| Dec 13, 2012
Submitted by Timothy E. Willis, Esq.
Licensing Manager, Creative Works
Proposal Development Specialist
UNH Office for Research Partnerships and Commercialization
On November 27, 2012, I attended the Christa McAuliffe Technology Conference in Manchester, New Hampshire to showcase Dr. Therese Willkomm’s assistive technologies. I have the pleasure of working with one of UNH’s most creative and inventive faculty members, who is regularly referred to as the MacGyver of Assistive Technology (AT). Dr. Willkomm literally travels the world lecturing on rehabilitative technologies and constructing extraordinary tools on site to help those with disabilities. She uses ordinary materials like pvc pipes, corrugated cardboard, and umbilical cord clips to innovate new and useful alternatives to high priced assistive technologies. While everything she makes may not be 100% aesthetically pleasing, it is guaranteed to get the job done.
Aside from inventing cutting edge assistive technologies, Dr. Willkomm is the director of the New Hampshire Statewide Assistive Technology Program (ATinNH, http://www.atconnects.com/ ), the coordinator of the UNH Graduate Certificate in Assistive Technology Program , and the coordinator of the UNH Disability Studies Minor . Needless to say, she is a very busy woman and I appreciate the time she spends working with me to protect, manage and commercialize the intellectual property she develops.
To date, Therese has submitted six innovation disclosures with our Office; one of the disclosures was for the AT Tablet Stand. In June of this year we filed UNH’s first design patent for the AT Tablet Stand. Barring any extraordinary circumstances the patent should issue sometime next fall. The AT Tablet Stand was showcased at the Christa McAuliffe Technology Conference and, as expected, received high interest from a number of educators and businesses. The Stand is a flexible, stable, easy to use tablet stand. What makes Therese’s Stand different from those currently on the market is that it can be positioned at any height, angle or distance from a user, it has a non-slip base offering stability, particularly to those with disabilities, and it allows for hands-free use. The Stand is designed primarily for iPad users, however it has the ability to be used with any tablet.
Currently, we are taking individual orders for the AT Tablet Stand and we have sold a number of them across the country. I am also working to license the design patent to a company that can better handle the mass manufacturing and production of the AT Tablet Stand. While the Stand was initially developed as an assistive technology for the disabled, I can personally speak to its wider appeal, as I use mine regularly when I am using a recipe in the kitchen and can’t hold my iPad.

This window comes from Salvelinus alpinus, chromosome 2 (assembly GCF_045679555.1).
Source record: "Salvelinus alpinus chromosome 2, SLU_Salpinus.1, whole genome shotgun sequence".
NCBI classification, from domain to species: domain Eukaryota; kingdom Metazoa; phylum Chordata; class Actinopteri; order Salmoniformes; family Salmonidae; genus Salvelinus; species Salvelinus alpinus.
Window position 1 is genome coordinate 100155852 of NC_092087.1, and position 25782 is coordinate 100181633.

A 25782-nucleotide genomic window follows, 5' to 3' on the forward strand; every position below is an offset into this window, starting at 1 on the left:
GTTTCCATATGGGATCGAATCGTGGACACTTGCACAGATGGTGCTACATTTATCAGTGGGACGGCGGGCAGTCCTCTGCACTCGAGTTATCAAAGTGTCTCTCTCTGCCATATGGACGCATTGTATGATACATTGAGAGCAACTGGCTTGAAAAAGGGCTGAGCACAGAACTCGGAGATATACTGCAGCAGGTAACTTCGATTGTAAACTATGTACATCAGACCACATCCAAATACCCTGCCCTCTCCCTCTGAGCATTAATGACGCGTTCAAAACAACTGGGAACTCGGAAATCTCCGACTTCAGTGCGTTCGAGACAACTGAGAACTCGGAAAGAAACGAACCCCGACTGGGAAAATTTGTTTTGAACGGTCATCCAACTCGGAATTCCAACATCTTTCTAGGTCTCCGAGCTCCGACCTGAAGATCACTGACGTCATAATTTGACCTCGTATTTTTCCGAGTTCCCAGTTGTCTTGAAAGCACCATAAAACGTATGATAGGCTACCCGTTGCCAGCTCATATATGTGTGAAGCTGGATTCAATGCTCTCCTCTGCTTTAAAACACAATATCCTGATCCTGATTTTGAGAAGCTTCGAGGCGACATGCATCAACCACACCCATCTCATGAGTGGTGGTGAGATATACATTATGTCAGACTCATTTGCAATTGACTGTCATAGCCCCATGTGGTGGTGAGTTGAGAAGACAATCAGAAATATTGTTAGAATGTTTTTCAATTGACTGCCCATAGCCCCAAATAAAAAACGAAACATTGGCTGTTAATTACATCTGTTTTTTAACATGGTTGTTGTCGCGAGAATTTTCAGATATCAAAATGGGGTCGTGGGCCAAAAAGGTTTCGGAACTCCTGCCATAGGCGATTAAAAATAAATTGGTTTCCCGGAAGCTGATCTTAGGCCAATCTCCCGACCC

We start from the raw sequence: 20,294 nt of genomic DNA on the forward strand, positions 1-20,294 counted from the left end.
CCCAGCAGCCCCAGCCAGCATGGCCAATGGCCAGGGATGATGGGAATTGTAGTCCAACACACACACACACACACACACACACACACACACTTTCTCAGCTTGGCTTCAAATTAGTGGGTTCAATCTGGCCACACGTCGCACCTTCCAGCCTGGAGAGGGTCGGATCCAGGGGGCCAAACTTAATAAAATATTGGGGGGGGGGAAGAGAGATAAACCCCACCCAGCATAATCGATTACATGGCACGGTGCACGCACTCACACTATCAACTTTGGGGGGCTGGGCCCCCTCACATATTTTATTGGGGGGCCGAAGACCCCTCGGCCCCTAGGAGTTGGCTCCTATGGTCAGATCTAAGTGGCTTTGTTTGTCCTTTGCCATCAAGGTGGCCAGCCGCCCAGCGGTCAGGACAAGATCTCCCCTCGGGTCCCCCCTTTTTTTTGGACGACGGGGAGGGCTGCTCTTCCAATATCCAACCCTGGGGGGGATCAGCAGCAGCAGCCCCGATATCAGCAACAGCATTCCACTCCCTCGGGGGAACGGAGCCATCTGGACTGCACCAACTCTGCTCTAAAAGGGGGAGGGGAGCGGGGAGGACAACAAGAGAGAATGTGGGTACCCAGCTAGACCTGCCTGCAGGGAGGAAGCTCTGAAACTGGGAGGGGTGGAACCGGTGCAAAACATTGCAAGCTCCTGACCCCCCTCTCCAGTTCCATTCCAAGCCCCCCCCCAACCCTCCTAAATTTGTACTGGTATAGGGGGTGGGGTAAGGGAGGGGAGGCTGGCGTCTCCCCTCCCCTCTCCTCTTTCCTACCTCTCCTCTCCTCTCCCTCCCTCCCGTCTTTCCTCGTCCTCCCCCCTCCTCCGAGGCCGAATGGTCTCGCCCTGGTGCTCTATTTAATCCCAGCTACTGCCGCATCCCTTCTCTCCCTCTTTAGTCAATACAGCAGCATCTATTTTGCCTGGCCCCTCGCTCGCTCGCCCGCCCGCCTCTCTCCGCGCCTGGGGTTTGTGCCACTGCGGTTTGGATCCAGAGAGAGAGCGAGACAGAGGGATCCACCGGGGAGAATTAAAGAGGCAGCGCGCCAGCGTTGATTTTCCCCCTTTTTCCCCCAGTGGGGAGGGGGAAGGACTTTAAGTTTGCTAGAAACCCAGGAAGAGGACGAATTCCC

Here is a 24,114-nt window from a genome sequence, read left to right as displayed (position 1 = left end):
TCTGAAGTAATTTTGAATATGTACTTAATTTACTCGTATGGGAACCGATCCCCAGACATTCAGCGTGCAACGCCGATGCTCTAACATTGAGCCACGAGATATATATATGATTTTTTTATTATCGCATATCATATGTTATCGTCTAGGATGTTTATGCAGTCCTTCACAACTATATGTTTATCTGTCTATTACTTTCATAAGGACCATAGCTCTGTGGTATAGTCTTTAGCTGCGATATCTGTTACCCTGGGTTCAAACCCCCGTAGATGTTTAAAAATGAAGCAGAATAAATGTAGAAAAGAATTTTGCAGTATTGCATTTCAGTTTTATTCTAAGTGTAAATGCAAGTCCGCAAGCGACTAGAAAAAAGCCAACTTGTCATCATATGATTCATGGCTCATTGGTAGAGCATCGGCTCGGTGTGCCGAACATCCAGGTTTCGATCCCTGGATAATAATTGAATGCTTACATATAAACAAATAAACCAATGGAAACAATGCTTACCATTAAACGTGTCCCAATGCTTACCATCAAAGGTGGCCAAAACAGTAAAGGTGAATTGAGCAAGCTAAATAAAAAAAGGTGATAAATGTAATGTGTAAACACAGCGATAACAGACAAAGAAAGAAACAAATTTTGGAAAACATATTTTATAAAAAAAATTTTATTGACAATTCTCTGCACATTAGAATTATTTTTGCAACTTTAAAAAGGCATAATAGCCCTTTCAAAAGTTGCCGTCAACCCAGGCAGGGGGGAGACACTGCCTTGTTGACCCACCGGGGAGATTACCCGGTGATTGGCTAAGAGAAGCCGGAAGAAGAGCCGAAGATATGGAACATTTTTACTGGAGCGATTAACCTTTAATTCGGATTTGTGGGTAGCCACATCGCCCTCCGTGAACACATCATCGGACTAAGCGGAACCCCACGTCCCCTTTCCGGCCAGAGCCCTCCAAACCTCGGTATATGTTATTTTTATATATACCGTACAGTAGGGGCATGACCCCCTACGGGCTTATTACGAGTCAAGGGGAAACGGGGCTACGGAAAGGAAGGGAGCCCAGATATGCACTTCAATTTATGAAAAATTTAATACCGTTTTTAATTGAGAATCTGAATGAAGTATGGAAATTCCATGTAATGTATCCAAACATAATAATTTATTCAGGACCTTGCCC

The Christa McAuliffe Technology Conference is definitely worth attending for educators not only in New Hampshire, but also in neighboring states. It was encouraging to see the level of innovation and technology in New Hampshire.
High tech is clearly the world we live in today, but Dr. Willkomm has managed to develop a niche market for low-tech solutions. You never know what she may come up with next, so keep a lookout for the MacGyver of AT.
To continue the conversation or for more information about the AT Tablet Stand, please contact me, Timothy Willis at firstname.lastname@example.org.
| Dec 04, 2012
ubmitted by Curtis D. Edmonds / Richard West Assistive Technology Advocacy Center, Disability Rights New Jersey
In October 2012, I attended the Closing the Gap Conference in Bloomington, Minnesota. Closing the Gap is an annual conference that focuses on the intersection of special education and assistive technology. Presenters, attendees, and exhibitors from all over North America came to discuss how technology can be used to assist students with disabilities to achieve the educational outcomes that they need to succeed in adult life.
I was asked to conduct a short presentation on captioning YouTube videos. More and more, schools are relying on YouTube videos as part of the instructional curriculum. Whether videos are created by teachers as part of a lesson, or by students as part of a class assignment, these videos need to be captioned in order to be accessible for all viewers. Captioning videos also helps with search engine optimization, as people searching for a specific video can use the text in the captions to find the video that they need. I demonstrated two different approaches to using YouTube’s software to make captioning easier and simpler for everyone. View the YouTube clip here: ATAC of DRNJ - A Brief History of Captioning.
Additionally, our center recently purchased an iPad for training, and I was excited that there were so many presentations that focused on iPad apps for education – especially apps that were free or low-cost. There was a big focus, of course, on communication applications, from complex (and expensive) programs like Proloquo, down to a very simple app that allowed the user to say “Yes” or “No” to a simple question. But there were plenty of other interesting and useful apps for many people with disparate disabilities.
The most important lesson from the conference, though, was that all of the tools and gadgets and apps were secondary to the task of helping students to learn. Technology is making fantastic strides, as we all know, but unless that technology is actively helping with learning, it can be a distraction or even be counterproductive.